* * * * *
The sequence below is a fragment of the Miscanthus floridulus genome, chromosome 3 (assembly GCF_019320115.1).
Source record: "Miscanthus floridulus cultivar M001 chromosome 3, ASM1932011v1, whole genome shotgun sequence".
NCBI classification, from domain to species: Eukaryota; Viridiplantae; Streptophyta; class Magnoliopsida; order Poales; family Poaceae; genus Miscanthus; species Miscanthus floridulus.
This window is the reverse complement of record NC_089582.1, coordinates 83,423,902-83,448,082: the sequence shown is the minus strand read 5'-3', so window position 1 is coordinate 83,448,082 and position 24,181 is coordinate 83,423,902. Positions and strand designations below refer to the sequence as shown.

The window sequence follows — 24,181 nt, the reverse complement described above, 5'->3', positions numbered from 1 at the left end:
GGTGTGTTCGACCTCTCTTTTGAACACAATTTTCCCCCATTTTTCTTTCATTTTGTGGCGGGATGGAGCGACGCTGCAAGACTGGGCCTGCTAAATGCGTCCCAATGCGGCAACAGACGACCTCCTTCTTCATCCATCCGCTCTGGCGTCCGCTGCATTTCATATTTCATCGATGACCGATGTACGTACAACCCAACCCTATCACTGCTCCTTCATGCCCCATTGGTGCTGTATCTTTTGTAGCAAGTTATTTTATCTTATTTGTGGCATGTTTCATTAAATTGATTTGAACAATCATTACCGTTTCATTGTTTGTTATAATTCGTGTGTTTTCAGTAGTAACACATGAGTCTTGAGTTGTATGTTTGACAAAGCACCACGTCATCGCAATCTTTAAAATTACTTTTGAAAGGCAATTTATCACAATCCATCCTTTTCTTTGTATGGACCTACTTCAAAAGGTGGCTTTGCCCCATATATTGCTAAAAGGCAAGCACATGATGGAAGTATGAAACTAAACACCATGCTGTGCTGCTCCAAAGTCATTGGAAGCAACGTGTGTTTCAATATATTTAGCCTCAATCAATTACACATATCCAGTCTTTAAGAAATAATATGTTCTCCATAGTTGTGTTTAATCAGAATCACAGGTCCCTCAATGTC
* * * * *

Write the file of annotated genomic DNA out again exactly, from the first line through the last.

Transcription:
The sequence below is a fragment of the Miscanthus floridulus genome, chromosome 3 (assembly GCF_019320115.1).
Source record: "Miscanthus floridulus cultivar M001 chromosome 3, ASM1932011v1, whole genome shotgun sequence".
NCBI classification, from domain to species: Eukaryota; Viridiplantae; Streptophyta; class Magnoliopsida; order Poales; family Poaceae; genus Miscanthus; species Miscanthus floridulus.
This window is the reverse complement of record NC_089582.1, coordinates 83,423,902-83,448,082: the sequence shown is the minus strand read 5'-3', so window position 1 is coordinate 83,448,082 and position 24,181 is coordinate 83,423,902. Positions and strand designations below refer to the sequence as shown.

The window sequence follows — 24,181 nt, the reverse complement described above, 5'->3', positions numbered from 1 at the left end:
GGTGTGTTCGACCTCTCTTTTGAACACAATTTTCCCCCATTTTTCTTTCATTTTGTGGCGGGATGGAGCGACGCTGCAAGACTGGGCCTGCTAAATGCGTCCCAATGCGGCAACAGACGACCTCCTTCTTCATCCATCCGCTCTGGCGTCCGCTGCATTTCATATTTCATCGATGACCGATGTACGTACAACCCAACCCTATCACTGCTCCTTCATGCCCCATTGGTGCTGTATCTTTTGTAGCAAGTTATTTTATCTTATTTGTGGCATGTTTCATTAAATTGATTTGAACAATCATTACCGTTTCATTGTTTGTTATAATTCGTGTGTTTTCAGTAGTAACACATGAGTCTTGAGTTGTATGTTTGACAAAGCACCACGTCATCGCAATCTTTAAAATTACTTTTGAAAGGCAATTTATCACAATCCATCCTTTTCTTTGTATGGACCTACTTCAAAAGGTGGCTTTGCCCCATATATTGCTAAAAGGCAAGCACATGATGGAAGTATGAAACTAAACACCATGCTGTGCTGCTCCAAAGTCATTGGAAGCAACGTGTGTTTCAATATATTTAGCCTCAATCAATTACACATATCCAGTCTTTAAGAAATAATATGTTCTCCATAGTTGTGTTTAATCAGAATCACAGGTCCCTCAATGTC